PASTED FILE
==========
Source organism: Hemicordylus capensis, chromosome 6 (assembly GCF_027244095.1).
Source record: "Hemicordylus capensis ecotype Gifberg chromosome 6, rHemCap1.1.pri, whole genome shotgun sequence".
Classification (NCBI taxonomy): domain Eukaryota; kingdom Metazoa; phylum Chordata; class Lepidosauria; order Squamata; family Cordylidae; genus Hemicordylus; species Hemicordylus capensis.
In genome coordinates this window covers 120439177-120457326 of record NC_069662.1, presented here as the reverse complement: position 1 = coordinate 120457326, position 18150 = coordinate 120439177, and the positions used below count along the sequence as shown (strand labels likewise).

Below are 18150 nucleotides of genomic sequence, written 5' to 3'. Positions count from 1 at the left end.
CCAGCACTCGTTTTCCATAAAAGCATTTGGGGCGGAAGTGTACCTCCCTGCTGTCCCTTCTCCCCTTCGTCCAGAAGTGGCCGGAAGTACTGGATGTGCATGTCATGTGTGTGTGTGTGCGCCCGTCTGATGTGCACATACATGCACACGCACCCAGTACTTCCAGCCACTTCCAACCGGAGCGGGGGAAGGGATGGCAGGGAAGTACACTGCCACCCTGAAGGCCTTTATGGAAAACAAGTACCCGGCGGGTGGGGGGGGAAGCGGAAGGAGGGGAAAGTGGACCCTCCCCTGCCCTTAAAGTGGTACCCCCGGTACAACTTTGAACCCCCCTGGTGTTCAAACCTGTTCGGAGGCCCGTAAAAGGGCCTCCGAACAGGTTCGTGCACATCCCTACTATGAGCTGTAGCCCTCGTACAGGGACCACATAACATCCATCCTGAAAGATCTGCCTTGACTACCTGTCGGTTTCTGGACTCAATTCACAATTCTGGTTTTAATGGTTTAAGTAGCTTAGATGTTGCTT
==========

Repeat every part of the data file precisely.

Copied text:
Source organism: Hemicordylus capensis, chromosome 6 (assembly GCF_027244095.1).
Source record: "Hemicordylus capensis ecotype Gifberg chromosome 6, rHemCap1.1.pri, whole genome shotgun sequence".
Classification (NCBI taxonomy): domain Eukaryota; kingdom Metazoa; phylum Chordata; class Lepidosauria; order Squamata; family Cordylidae; genus Hemicordylus; species Hemicordylus capensis.
In genome coordinates this window covers 120439177-120457326 of record NC_069662.1, presented here as the reverse complement: position 1 = coordinate 120457326, position 18150 = coordinate 120439177, and the positions used below count along the sequence as shown (strand labels likewise).

Below are 18150 nucleotides of genomic sequence, written 5' to 3'. Positions count from 1 at the left end.
CCAGCACTCGTTTTCCATAAAAGCATTTGGGGCGGAAGTGTACCTCCCTGCTGTCCCTTCTCCCCTTCGTCCAGAAGTGGCCGGAAGTACTGGATGTGCATGTCATGTGTGTGTGTGTGCGCCCGTCTGATGTGCACATACATGCACACGCACCCAGTACTTCCAGCCACTTCCAACCGGAGCGGGGGAAGGGATGGCAGGGAAGTACACTGCCACCCTGAAGGCCTTTATGGAAAACAAGTACCCGGCGGGTGGGGGGGGAAGCGGAAGGAGGGGAAAGTGGACCCTCCCCTGCCCTTAAAGTGGTACCCCCGGTACAACTTTGAACCCCCCTGGTGTTCAAACCTGTTCGGAGGCCCGTAAAAGGGCCTCCGAACAGGTTCGTGCACATCCCTACTATGAGCTGTAGCCCTCGTACAGGGACCACATAACATCCATCCTGAAAGATCTGCCTTGACTACCTGTCGGTTTCTGGACTCAATTCACAATTCTGGTTTTAATGGTTTAAGTAGCTTAGATGTTGCTT